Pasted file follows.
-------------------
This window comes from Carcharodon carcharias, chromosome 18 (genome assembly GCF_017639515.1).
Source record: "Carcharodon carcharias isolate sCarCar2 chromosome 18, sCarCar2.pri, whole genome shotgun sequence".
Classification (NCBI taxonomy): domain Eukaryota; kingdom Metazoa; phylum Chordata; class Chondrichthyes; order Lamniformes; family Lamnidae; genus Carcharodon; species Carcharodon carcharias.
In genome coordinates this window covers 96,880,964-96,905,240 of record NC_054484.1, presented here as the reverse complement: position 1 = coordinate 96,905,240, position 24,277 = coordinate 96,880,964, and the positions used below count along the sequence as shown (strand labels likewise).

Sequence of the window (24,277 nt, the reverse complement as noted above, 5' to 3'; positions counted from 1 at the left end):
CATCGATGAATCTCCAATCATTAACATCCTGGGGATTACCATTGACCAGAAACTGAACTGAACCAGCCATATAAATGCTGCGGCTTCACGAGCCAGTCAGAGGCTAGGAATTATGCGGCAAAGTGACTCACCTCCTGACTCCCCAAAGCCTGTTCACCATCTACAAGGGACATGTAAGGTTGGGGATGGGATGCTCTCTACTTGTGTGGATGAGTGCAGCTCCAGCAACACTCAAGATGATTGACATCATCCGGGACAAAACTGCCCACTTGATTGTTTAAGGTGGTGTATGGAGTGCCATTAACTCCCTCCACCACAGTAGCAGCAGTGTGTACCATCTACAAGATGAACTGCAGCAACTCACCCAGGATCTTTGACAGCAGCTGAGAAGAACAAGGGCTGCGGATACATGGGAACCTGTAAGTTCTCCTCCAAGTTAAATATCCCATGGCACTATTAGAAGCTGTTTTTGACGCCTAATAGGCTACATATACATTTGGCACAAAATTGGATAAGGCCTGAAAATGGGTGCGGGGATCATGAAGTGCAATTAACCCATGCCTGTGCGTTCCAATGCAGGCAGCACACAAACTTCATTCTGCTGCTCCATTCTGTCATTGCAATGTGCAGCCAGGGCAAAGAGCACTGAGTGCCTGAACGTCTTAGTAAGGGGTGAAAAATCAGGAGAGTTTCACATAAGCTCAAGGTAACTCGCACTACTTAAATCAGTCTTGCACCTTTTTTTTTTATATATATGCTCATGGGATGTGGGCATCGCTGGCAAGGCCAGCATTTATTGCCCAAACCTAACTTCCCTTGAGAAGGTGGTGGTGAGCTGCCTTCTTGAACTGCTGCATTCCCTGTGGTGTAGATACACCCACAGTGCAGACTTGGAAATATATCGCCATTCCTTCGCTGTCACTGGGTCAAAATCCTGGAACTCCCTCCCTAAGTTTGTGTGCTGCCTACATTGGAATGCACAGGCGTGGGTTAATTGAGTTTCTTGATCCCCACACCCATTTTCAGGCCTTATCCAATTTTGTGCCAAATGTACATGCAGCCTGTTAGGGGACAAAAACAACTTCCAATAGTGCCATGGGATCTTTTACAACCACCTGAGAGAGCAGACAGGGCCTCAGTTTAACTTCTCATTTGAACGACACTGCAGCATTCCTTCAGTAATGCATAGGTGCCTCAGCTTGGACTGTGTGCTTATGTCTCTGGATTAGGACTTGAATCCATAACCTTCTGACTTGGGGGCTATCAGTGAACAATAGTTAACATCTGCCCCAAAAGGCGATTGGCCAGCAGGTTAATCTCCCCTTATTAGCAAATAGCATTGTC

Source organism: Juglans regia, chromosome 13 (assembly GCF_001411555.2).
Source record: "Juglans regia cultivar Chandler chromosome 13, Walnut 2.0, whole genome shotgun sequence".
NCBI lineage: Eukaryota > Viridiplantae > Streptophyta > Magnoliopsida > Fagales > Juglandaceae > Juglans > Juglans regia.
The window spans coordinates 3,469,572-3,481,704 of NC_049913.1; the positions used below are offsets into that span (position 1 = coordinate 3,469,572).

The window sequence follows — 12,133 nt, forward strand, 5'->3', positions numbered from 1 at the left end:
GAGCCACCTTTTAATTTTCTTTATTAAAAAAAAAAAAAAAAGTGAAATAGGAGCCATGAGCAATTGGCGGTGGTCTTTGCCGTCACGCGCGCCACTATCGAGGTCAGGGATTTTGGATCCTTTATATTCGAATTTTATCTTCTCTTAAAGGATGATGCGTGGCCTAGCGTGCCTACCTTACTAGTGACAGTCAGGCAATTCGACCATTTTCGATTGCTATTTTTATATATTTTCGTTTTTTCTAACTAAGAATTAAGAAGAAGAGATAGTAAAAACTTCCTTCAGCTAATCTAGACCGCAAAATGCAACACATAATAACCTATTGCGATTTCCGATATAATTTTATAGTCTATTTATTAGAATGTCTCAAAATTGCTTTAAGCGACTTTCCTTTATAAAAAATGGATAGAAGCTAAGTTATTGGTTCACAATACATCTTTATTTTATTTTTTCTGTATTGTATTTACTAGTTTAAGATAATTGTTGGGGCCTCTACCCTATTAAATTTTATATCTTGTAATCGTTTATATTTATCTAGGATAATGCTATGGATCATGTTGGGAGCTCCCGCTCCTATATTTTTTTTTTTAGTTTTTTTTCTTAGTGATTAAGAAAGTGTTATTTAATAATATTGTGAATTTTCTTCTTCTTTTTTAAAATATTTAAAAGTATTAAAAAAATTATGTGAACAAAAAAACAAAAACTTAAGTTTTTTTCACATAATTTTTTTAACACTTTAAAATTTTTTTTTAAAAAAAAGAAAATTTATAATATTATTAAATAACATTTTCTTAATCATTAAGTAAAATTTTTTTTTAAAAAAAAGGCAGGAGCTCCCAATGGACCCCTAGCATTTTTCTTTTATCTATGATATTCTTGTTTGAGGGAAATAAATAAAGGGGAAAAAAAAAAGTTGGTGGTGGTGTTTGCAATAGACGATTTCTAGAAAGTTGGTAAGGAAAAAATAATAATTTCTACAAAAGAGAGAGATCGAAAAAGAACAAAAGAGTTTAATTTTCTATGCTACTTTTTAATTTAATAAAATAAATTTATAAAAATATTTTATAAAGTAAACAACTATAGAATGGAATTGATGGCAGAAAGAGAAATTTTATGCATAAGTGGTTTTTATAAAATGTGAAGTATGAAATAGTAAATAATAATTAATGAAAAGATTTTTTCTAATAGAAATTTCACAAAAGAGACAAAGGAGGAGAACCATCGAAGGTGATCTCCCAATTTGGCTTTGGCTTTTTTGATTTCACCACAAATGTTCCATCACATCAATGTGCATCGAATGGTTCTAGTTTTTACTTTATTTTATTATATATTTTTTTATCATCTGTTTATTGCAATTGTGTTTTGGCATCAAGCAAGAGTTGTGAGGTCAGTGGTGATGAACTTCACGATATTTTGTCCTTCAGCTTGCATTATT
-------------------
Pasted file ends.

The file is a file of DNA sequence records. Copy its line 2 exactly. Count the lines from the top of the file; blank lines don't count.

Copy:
Source record: "Carcharodon carcharias isolate sCarCar2 chromosome 18, sCarCar2.pri, whole genome shotgun sequence".